took down the national record in the 200 fly

Malaysia’s Khiew Hoe Yean broke through the dominance by Singapore and Vientam on the men’s side to win the 200 free in 1:48.91. He added silver in the 400 free, bronze in the 200 back and was part of medal-winning Malaysian records in the 400 free and 800 free relays, good for silver and bronze, respectively. Tan Khai Xin finished third in the men’s 400 IM but set a national record.

Indonesia’s three gold medals all came over 50 meters. Masniari Wolf led the way by setting a national and SEA Games record in the women’s 50 back at 28.89. Felix Viktor Iberle won the men’s 50 breast, setting a national mark of 27.5 in prelims, and I Gede Siman Sudartawa claimed the 50 back.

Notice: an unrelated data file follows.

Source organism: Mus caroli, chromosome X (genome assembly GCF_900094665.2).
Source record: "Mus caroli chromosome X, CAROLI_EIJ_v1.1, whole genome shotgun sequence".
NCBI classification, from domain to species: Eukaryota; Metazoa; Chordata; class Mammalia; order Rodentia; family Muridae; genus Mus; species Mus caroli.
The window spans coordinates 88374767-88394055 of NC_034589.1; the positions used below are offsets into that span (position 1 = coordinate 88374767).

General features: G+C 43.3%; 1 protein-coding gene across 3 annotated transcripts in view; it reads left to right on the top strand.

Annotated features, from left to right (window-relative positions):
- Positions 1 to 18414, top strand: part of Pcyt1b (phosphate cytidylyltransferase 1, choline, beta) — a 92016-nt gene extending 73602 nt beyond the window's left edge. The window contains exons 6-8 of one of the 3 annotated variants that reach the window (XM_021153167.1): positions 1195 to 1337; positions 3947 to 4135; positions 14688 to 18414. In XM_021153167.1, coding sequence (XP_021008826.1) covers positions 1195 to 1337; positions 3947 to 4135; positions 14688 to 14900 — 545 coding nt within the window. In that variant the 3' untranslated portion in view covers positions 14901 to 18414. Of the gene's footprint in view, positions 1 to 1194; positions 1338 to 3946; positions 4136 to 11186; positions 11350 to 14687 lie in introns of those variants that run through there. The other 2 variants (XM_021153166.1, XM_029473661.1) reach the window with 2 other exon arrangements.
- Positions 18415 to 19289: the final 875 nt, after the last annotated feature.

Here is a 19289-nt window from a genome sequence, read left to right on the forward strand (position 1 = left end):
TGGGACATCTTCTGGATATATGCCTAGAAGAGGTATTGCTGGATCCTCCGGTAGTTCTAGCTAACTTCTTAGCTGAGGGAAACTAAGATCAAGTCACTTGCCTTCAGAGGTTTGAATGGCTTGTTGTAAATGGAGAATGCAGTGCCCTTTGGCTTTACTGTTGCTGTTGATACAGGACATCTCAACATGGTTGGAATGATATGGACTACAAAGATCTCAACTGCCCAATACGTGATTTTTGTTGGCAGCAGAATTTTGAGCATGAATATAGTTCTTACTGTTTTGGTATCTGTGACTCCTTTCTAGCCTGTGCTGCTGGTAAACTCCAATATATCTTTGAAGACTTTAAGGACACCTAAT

The Philippines had plenty of success over the meet, but it took backstroke to seal a gold. Teia Salvino won the women’s 100 back and was third in the 50 back, while Xiandi Chua set a Games record in the 200 back to win in 2:13.20. She added 400 IM bronze and set the Philippine record in the 200 IM finishing fourth. Salvino (in the 50 and 100) and Chua (in the 200) set national marks.

Jerard Jacinto likewise rewrote the records in men’s backstroke, for silver in the 50 and bronze in the 100. Jarod Hatch did the same in the 50 and 100 fly, earning two bronze medals. Jasmine Alkhaldi paired women’s 100 free silver with 50 fly and 100 fly bronze. The Philippines won silver in the women’s 400 free, women’s 400 medley and 400 mixed medley relays, plus women’s 800 free bronze.